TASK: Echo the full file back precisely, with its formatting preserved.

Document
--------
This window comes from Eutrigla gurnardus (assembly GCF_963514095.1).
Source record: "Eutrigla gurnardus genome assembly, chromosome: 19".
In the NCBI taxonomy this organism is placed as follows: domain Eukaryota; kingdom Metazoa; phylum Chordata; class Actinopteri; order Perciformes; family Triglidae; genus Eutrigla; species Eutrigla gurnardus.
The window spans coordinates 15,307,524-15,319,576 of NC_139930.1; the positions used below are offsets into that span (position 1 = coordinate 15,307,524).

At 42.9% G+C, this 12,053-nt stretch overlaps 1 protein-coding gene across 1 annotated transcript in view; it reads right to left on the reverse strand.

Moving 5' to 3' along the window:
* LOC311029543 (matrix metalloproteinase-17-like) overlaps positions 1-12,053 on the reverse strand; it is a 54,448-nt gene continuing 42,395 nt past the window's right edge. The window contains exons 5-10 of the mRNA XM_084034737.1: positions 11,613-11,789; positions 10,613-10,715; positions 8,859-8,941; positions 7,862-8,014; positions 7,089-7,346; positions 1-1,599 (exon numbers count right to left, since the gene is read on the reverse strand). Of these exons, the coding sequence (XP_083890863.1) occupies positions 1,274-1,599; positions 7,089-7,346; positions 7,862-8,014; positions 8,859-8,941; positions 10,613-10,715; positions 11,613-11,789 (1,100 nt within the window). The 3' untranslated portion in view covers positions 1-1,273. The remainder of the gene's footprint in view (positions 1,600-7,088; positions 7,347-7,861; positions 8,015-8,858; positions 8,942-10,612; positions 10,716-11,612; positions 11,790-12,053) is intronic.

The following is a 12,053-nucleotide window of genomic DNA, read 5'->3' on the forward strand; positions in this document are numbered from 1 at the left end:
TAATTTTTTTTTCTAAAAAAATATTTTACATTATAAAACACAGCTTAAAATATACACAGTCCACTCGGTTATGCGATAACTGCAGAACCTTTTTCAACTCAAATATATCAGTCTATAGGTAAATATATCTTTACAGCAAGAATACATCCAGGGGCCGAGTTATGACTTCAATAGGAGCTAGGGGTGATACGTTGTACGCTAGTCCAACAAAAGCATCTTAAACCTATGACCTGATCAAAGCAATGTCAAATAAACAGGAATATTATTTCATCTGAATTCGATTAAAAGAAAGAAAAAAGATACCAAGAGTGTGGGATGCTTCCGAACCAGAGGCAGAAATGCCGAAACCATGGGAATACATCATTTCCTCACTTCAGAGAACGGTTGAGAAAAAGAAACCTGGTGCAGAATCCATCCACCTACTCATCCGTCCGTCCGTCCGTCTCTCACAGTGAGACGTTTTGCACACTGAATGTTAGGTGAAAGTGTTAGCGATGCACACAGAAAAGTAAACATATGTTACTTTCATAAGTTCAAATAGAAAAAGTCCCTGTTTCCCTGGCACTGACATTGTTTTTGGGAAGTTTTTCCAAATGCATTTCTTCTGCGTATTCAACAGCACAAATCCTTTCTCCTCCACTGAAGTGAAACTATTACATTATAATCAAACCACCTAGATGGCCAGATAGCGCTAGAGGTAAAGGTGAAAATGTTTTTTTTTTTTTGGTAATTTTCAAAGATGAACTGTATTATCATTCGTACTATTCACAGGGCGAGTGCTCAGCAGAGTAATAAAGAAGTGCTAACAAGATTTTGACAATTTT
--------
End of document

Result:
This window comes from Eutrigla gurnardus (assembly GCF_963514095.1).
Source record: "Eutrigla gurnardus genome assembly, chromosome: 19".
In the NCBI taxonomy this organism is placed as follows: domain Eukaryota; kingdom Metazoa; phylum Chordata; class Actinopteri; order Perciformes; family Triglidae; genus Eutrigla; species Eutrigla gurnardus.
The window spans coordinates 15,307,524-15,319,576 of NC_139930.1; the positions used below are offsets into that span (position 1 = coordinate 15,307,524).

At 42.9% G+C, this 12,053-nt stretch overlaps 1 protein-coding gene across 1 annotated transcript in view; it reads right to left on the reverse strand.

Moving 5' to 3' along the window:
* LOC311029543 (matrix metalloproteinase-17-like) overlaps positions 1-12,053 on the reverse strand; it is a 54,448-nt gene continuing 42,395 nt past the window's right edge. The window contains exons 5-10 of the mRNA XM_084034737.1: positions 11,613-11,789; positions 10,613-10,715; positions 8,859-8,941; positions 7,862-8,014; positions 7,089-7,346; positions 1-1,599 (exon numbers count right to left, since the gene is read on the reverse strand). Of these exons, the coding sequence (XP_083890863.1) occupies positions 1,274-1,599; positions 7,089-7,346; positions 7,862-8,014; positions 8,859-8,941; positions 10,613-10,715; positions 11,613-11,789 (1,100 nt within the window). The 3' untranslated portion in view covers positions 1-1,273. The remainder of the gene's footprint in view (positions 1,600-7,088; positions 7,347-7,861; positions 8,015-8,858; positions 8,942-10,612; positions 10,716-11,612; positions 11,790-12,053) is intronic.

The following is a 12,053-nucleotide window of genomic DNA, read 5'->3' on the forward strand; positions in this document are numbered from 1 at the left end:
TAATTTTTTTTTCTAAAAAAATATTTTACATTATAAAACACAGCTTAAAATATACACAGTCCACTCGGTTATGCGATAACTGCAGAACCTTTTTCAACTCAAATATATCAGTCTATAGGTAAATATATCTTTACAGCAAGAATACATCCAGGGGCCGAGTTATGACTTCAATAGGAGCTAGGGGTGATACGTTGTACGCTAGTCCAACAAAAGCATCTTAAACCTATGACCTGATCAAAGCAATGTCAAATAAACAGGAATATTATTTCATCTGAATTCGATTAAAAGAAAGAAAAAAGATACCAAGAGTGTGGGATGCTTCCGAACCAGAGGCAGAAATGCCGAAACCATGGGAATACATCATTTCCTCACTTCAGAGAACGGTTGAGAAAAAGAAACCTGGTGCAGAATCCATCCACCTACTCATCCGTCCGTCCGTCCGTCTCTCACAGTGAGACGTTTTGCACACTGAATGTTAGGTGAAAGTGTTAGCGATGCACACAGAAAAGTAAACATATGTTACTTTCATAAGTTCAAATAGAAAAAGTCCCTGTTTCCCTGGCACTGACATTGTTTTTGGGAAGTTTTTCCAAATGCATTTCTTCTGCGTATTCAACAGCACAAATCCTTTCTCCTCCACTGAAGTGAAACTATTACATTATAATCAAACCACCTAGATGGCCAGATAGCGCTAGAGGTAAAGGTGAAAATGTTTTTTTTTTTTTGGTAATTTTCAAAGATGAACTGTATTATCATTCGTACTATTCACAGGGCGAGTGCTCAGCAGAGTAATAAAGAAGTGCTAACAAGATTTTGACAATTTT